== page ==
CWDM Gets a Boost
The standard, ITU-T Recommendation G.695, describes signal attenuation, power levels, distance, interface speed, and other characteristics for coarse wavelength-division multiplexing. CWDM is a cheaper alternative to DWDM (dense Wavelength Division Multiplexing (WDM)) that's increasingly used to transport traffic in metro networks, including Ethernet data and SAN traffic (see CWDM: Low-Cost Capacity).
The significance, say industry sources, is that vendors that want their CWDM-based equipment to work together don't have to engineer their own interfaces to do so.
The new specs also add a 1.25-Gbit/s version for CWDM channels, which formerly were a standard 2.5 Gbit/s. This allows for devices that don't need the top rate -- gigabit Ethernet transponders, for example -- to be made and sold more cheaply.
Until now, there have been no standard interfaces between CWDM-enabled devices, and vendors wishing to create 1.25-Gbit/s CWDM links, usually for Gigabit Ethernet connectivity, haven't had an international standard to point to. Standards are important to carriers worldwide, so not having guaranteed interoperability among interfaces for metro services was seen as a hindrance by equipment suppliers (see CWDM Products Proliferate).
"Before, CWDM specs were focused on getting the technology to work," says Andy Bray, principal of technology consultancy Netrius Associates. The new specs talk about what can be done with CWDM, he says.
Bray hosted a Light Reading Webinar on the topic of CWDM today, in time with G.695's announcement. The archived presentation will be posted here within the next few days.
"We've all been in anticipation of this for awhile," says Brian P. McCann, chief marketing and strategy officer for ADVA AG Optical Networking (Frankfurt: ADV). He likens the ratification to the meeting of earnings expectations for stock market investors. "It's a validation."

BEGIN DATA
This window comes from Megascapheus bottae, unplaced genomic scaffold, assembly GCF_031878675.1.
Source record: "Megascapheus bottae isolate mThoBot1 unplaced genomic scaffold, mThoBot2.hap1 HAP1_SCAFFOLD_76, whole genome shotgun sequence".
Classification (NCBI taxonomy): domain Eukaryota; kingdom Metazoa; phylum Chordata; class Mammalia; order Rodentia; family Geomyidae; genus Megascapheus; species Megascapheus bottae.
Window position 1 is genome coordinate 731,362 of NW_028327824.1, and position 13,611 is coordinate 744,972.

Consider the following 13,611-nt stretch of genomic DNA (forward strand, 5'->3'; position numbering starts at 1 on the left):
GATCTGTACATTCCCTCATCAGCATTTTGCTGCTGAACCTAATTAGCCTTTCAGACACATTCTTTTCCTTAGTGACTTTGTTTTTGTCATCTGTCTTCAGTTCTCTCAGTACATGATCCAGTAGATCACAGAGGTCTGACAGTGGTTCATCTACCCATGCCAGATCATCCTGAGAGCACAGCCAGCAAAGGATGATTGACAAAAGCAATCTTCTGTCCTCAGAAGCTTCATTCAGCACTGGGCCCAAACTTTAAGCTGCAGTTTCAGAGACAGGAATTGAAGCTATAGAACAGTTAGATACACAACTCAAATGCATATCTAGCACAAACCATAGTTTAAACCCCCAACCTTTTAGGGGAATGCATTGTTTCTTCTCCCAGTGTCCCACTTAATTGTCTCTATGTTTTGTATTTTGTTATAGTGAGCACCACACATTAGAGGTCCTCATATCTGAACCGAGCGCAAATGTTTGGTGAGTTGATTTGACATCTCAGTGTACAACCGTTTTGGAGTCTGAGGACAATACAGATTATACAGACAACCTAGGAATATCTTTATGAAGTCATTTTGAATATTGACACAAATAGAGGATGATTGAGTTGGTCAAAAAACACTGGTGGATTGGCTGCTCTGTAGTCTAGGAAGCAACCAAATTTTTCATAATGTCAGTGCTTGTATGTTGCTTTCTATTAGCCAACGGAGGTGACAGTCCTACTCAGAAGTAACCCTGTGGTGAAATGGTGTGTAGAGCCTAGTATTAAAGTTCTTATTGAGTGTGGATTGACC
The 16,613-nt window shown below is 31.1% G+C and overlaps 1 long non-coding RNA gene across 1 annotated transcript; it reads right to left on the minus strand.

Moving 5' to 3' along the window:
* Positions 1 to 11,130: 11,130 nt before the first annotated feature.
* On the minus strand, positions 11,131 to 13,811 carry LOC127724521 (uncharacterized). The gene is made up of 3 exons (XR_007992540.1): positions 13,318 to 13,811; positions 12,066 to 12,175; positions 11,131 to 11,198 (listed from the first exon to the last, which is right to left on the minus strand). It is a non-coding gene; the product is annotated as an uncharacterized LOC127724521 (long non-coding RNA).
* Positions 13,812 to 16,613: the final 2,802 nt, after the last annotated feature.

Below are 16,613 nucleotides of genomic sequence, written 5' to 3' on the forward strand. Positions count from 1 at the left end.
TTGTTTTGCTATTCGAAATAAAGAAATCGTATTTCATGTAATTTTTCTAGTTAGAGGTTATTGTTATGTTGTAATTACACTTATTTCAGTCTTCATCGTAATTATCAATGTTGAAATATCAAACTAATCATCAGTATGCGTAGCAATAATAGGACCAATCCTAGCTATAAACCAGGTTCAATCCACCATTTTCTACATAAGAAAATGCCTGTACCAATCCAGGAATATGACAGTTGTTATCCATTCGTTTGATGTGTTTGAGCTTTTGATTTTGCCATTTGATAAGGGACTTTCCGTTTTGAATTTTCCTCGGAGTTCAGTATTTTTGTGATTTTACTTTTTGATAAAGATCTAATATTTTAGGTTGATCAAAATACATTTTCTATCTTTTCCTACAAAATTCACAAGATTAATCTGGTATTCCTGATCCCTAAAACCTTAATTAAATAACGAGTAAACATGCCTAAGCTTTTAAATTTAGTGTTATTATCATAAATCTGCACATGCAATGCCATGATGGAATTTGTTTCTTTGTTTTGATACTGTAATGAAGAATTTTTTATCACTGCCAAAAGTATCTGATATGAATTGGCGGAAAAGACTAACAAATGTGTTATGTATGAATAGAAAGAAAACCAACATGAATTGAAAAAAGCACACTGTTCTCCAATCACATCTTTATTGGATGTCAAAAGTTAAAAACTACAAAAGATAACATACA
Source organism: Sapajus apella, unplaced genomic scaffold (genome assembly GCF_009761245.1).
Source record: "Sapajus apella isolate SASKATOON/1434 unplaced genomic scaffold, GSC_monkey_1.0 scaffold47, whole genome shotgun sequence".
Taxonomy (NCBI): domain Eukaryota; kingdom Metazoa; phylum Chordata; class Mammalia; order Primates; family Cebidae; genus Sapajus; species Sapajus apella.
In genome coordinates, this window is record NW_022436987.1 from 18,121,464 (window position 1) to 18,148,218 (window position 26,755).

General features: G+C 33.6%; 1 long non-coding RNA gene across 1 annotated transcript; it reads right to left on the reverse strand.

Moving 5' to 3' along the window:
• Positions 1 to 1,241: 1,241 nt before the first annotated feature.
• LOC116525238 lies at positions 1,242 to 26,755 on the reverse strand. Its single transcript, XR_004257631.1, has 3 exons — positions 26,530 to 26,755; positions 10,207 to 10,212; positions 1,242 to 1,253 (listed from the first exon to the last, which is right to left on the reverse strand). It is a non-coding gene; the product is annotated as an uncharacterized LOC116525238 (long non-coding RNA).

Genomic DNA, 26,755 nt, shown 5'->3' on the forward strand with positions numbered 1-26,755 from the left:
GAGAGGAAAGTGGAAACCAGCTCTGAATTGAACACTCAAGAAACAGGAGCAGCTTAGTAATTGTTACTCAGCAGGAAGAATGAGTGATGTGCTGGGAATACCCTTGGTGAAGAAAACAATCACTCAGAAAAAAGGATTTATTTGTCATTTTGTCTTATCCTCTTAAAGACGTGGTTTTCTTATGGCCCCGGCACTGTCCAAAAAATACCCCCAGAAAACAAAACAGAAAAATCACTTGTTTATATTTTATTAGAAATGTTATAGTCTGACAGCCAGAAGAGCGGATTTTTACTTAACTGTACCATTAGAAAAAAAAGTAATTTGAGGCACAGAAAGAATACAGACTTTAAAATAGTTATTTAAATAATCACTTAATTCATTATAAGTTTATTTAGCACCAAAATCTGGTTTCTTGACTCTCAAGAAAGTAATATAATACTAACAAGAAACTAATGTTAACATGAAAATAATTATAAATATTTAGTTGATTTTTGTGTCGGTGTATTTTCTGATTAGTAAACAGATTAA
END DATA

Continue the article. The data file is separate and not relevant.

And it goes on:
This isn't to say vendors have been waiting around. ADVA and others have had enough confidence in the standard's eventual approval to go ahead and build products that fit prestandard drafts. ADVA has longstanding resale and interoperability partnerships with Fibre Channel vendor CNT (Nasdaq: CMNT) and Ethernet switch maker Extreme Networks Inc. (Nasdaq: EXTR). In both cases, ADVA maps CWDM wavelengths used in its gear to those used by the other vendors. McCann claims the interfaces ADVA and its allies created presaged the interfaces in G.695.
Another vendor, Transmode Systems AB, hasn't been waiting around, either. Transmode's been selling 1.25-Gbit/s transponders, which were just approved, as an alternative to 2.5-Gbit/s ones for months. According to VP of marketing Michael Crossey, customers looking only to support Gigabit Ethernet that don't require the bandwidth of a 2.5-Gbit/s link can save costs by buying the lower-speed option.
While G.695 is a welcome, if expected, addition to CWDM, it doesn't solve everything. Issues continue to surface. According to Bray of Netrius, some suppliers and carriers are talking about 10-Gbit/s CWDM transponders. Right now, to get a full 10-Gbit/s link calls for using four distinct 2.5-Gbit/s interfaces in parallel. In the future, Bray says, vendors may want to have a single, serial 10-Gbit/s one.
There's also no guarantee the new specs will solve disputes about the relative merits of using GBIC interfaces or transponders, a battle that came to a head between Transmode and Cisco Systems Inc. (Nasdaq: CSCO) this summer (see Transmode, Cisco Duel on CWDM).
— Mary Jander, Senior Editor, Light Reading